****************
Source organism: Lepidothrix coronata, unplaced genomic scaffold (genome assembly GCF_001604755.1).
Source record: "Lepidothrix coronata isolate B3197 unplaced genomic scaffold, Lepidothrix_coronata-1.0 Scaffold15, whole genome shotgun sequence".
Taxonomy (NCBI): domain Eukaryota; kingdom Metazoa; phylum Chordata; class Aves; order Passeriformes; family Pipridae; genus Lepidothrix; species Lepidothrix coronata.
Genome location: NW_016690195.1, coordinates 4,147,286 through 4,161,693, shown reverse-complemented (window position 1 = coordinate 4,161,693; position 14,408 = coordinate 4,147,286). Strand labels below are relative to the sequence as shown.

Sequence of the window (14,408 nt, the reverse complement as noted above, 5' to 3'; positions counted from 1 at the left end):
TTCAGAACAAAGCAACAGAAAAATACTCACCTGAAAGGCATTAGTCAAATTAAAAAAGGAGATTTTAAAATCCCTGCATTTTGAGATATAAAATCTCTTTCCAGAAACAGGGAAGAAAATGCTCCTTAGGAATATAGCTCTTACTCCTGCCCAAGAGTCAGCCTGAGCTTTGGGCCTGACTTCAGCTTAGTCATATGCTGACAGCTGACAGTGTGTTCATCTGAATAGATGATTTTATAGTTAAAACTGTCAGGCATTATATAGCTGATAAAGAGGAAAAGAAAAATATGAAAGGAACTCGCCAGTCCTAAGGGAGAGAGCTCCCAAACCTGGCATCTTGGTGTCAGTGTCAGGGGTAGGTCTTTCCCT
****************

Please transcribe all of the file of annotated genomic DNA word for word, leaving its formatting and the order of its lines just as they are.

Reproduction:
Source organism: Lepidothrix coronata, unplaced genomic scaffold (genome assembly GCF_001604755.1).
Source record: "Lepidothrix coronata isolate B3197 unplaced genomic scaffold, Lepidothrix_coronata-1.0 Scaffold15, whole genome shotgun sequence".
Taxonomy (NCBI): domain Eukaryota; kingdom Metazoa; phylum Chordata; class Aves; order Passeriformes; family Pipridae; genus Lepidothrix; species Lepidothrix coronata.
Genome location: NW_016690195.1, coordinates 4,147,286 through 4,161,693, shown reverse-complemented (window position 1 = coordinate 4,161,693; position 14,408 = coordinate 4,147,286). Strand labels below are relative to the sequence as shown.

Sequence of the window (14,408 nt, the reverse complement as noted above, 5' to 3'; positions counted from 1 at the left end):
TTCAGAACAAAGCAACAGAAAAATACTCACCTGAAAGGCATTAGTCAAATTAAAAAAGGAGATTTTAAAATCCCTGCATTTTGAGATATAAAATCTCTTTCCAGAAACAGGGAAGAAAATGCTCCTTAGGAATATAGCTCTTACTCCTGCCCAAGAGTCAGCCTGAGCTTTGGGCCTGACTTCAGCTTAGTCATATGCTGACAGCTGACAGTGTGTTCATCTGAATAGATGATTTTATAGTTAAAACTGTCAGGCATTATATAGCTGATAAAGAGGAAAAGAAAAATATGAAAGGAACTCGCCAGTCCTAAGGGAGAGAGCTCCCAAACCTGGCATCTTGGTGTCAGTGTCAGGGGTAGGTCTTTCCCT